How to make a political film that is depoliticized? How to make a virtuous film that is not self-righteous? How to see the other not as the other but as himself?
In Aki Kaurismäki’s The Other Side of Hope, the destinies of two men dovetail: Wikström, a middle-aged Finnish shirt salesman, and Khaled, a Syrian refugee from Aleppo who came to Finland as an accidental stowaway. It is in many ways an “issue film” (for which Kaurismäki apologizes in the film's press notes), yet one which successfully maneuvers the many pitfalls of “issue films” by first avoiding self-righteousness, and second, by being in fact about two men, individuals, which grants the film compassion without falling into sentimentality. The danger of sentimentalizing the narrative of immigration in Europe is that it only further compartmentalizes the other as such. To sentimentalize the other (the immigrant) is to place them in a position of reception of European charity, a position while well-meant, is nonetheless rooted in the same ideology of racial/national/secular/progressive superiority that has plagued Europe since the creation of its nations.
Here Kaurismäki’s notorious deadpan humor and lack of maudlin gestures allows him to project a worldview that is more than simply empathetic, but virtuous. In The Other Side of Hope, the difference between the self and the other is never effaced (one cannot imagine a more ur-Finnish director than Kaurismäki), yet ethics remain universally applicable. Wikström’s uprightness, which may have a source in “Finnishness,” applies to all—Wikström offers the jobless, homeless Khaled employment for the same reason he keeps on his Finnish cook whose chef d’oeuvre is a boiled potato and a can of sardines: he has a basic human decency that directs his actions. And it is this decency that allows The Other Side of Hope to transcend politics of race and culture.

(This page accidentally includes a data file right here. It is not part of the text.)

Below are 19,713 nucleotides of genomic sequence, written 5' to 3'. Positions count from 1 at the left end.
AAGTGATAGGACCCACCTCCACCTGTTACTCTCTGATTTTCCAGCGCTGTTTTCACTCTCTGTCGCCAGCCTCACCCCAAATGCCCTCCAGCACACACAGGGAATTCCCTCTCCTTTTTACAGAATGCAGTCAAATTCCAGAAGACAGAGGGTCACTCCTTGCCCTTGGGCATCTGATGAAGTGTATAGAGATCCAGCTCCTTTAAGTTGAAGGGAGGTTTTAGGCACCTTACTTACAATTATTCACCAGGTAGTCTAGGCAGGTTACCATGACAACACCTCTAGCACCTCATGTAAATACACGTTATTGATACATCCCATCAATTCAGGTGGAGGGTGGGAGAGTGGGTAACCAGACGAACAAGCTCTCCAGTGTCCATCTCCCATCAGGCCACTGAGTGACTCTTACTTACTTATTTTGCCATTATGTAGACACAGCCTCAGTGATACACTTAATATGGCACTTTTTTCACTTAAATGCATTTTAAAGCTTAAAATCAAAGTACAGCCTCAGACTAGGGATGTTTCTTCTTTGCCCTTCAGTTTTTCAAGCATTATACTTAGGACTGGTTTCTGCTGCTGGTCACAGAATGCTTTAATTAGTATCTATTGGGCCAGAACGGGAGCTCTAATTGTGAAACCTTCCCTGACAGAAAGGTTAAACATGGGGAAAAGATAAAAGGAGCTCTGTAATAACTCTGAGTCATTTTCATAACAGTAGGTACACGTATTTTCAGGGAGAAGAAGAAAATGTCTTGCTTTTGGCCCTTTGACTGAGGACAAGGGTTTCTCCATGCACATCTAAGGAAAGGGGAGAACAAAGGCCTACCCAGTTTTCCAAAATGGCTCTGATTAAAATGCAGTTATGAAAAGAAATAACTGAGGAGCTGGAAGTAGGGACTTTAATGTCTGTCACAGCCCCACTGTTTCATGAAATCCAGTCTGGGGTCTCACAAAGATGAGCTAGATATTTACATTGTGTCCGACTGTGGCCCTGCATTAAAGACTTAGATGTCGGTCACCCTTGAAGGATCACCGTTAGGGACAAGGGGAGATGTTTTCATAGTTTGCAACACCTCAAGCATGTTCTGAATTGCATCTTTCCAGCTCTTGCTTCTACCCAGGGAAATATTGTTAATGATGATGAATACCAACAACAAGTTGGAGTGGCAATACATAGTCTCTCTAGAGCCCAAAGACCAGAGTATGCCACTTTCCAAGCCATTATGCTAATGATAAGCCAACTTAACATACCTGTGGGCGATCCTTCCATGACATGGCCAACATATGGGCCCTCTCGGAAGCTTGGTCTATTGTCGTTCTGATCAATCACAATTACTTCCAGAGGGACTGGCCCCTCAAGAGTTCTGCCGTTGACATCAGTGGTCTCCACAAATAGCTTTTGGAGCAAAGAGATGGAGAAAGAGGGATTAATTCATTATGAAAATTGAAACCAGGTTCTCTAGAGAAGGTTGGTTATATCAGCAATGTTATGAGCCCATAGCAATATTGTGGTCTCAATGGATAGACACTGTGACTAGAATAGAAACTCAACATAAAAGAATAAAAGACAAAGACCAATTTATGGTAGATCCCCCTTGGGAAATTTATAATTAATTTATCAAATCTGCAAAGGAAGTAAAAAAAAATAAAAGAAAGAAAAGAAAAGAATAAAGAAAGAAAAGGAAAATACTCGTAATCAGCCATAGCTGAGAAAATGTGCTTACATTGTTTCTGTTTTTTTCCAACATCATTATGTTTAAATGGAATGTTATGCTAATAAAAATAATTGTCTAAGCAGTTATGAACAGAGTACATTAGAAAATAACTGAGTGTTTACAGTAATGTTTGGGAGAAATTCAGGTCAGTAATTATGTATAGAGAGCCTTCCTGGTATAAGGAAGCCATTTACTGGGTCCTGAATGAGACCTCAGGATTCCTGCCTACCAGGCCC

This universality through specificity is evident in the Finnish rock songs which pepper the film—slow, pale, melancholic lamentations, expressing a specific Nordic melancholy, just as Khaled’s mournfully Eastern oud captures the longing for home of his fellow refugees in the detention center. The methods are different, the instruments singular, the sounds are culturally specific, but the effect is one of a common understanding and existence.
A very simple idea is manifested through the music, as simple as the pale pastels in the film, and as simple as Wikström’s correctness: that humanism does exist; that humanity emerges best from forms of expression that are most specific, and here the most Finnish. And this expression which attains the universal through the most specific resists against the most dangerous of all claims, that utopian ideal of perfect assimilation, an ideal which take as an assumption the lowest common denominator of the normal, and generates an illusion of static and eternal unchange as the only true form of being. The ridiculousness of which is ironically illustrated by the buffoonish caricatures of Finnish neo-Nazis whose inherited perspective of hate they themselves don't comprehend, as is to humorously illustrated when they call Khaled a “Jew” as they stab him in the belly.